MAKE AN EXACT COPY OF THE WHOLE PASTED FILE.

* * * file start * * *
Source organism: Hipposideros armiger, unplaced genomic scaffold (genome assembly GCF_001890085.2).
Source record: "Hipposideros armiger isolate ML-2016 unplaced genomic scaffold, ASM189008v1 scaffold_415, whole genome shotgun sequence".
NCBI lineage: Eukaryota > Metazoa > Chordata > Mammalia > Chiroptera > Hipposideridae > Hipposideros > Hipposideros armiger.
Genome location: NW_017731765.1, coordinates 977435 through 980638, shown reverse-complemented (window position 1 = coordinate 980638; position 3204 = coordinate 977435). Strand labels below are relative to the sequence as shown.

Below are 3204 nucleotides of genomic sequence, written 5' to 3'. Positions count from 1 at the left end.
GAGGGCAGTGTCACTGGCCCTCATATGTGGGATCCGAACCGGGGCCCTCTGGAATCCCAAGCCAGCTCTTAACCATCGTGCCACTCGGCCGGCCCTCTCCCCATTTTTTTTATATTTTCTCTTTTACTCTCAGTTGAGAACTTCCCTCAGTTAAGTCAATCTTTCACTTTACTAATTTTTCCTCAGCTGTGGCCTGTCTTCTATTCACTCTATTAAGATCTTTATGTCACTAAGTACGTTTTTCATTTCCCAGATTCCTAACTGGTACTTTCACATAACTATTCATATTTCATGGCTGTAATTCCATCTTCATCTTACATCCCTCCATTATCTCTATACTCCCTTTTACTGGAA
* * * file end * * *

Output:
Source organism: Hipposideros armiger, unplaced genomic scaffold (genome assembly GCF_001890085.2).
Source record: "Hipposideros armiger isolate ML-2016 unplaced genomic scaffold, ASM189008v1 scaffold_415, whole genome shotgun sequence".
NCBI lineage: Eukaryota > Metazoa > Chordata > Mammalia > Chiroptera > Hipposideridae > Hipposideros > Hipposideros armiger.
Genome location: NW_017731765.1, coordinates 977435 through 980638, shown reverse-complemented (window position 1 = coordinate 980638; position 3204 = coordinate 977435). Strand labels below are relative to the sequence as shown.

Below are 3204 nucleotides of genomic sequence, written 5' to 3'. Positions count from 1 at the left end.
GAGGGCAGTGTCACTGGCCCTCATATGTGGGATCCGAACCGGGGCCCTCTGGAATCCCAAGCCAGCTCTTAACCATCGTGCCACTCGGCCGGCCCTCTCCCCATTTTTTTTATATTTTCTCTTTTACTCTCAGTTGAGAACTTCCCTCAGTTAAGTCAATCTTTCACTTTACTAATTTTTCCTCAGCTGTGGCCTGTCTTCTATTCACTCTATTAAGATCTTTATGTCACTAAGTACGTTTTTCATTTCCCAGATTCCTAACTGGTACTTTCACATAACTATTCATATTTCATGGCTGTAATTCCATCTTCATCTTACATCCCTCCATTATCTCTATACTCCCTTTTACTGGAA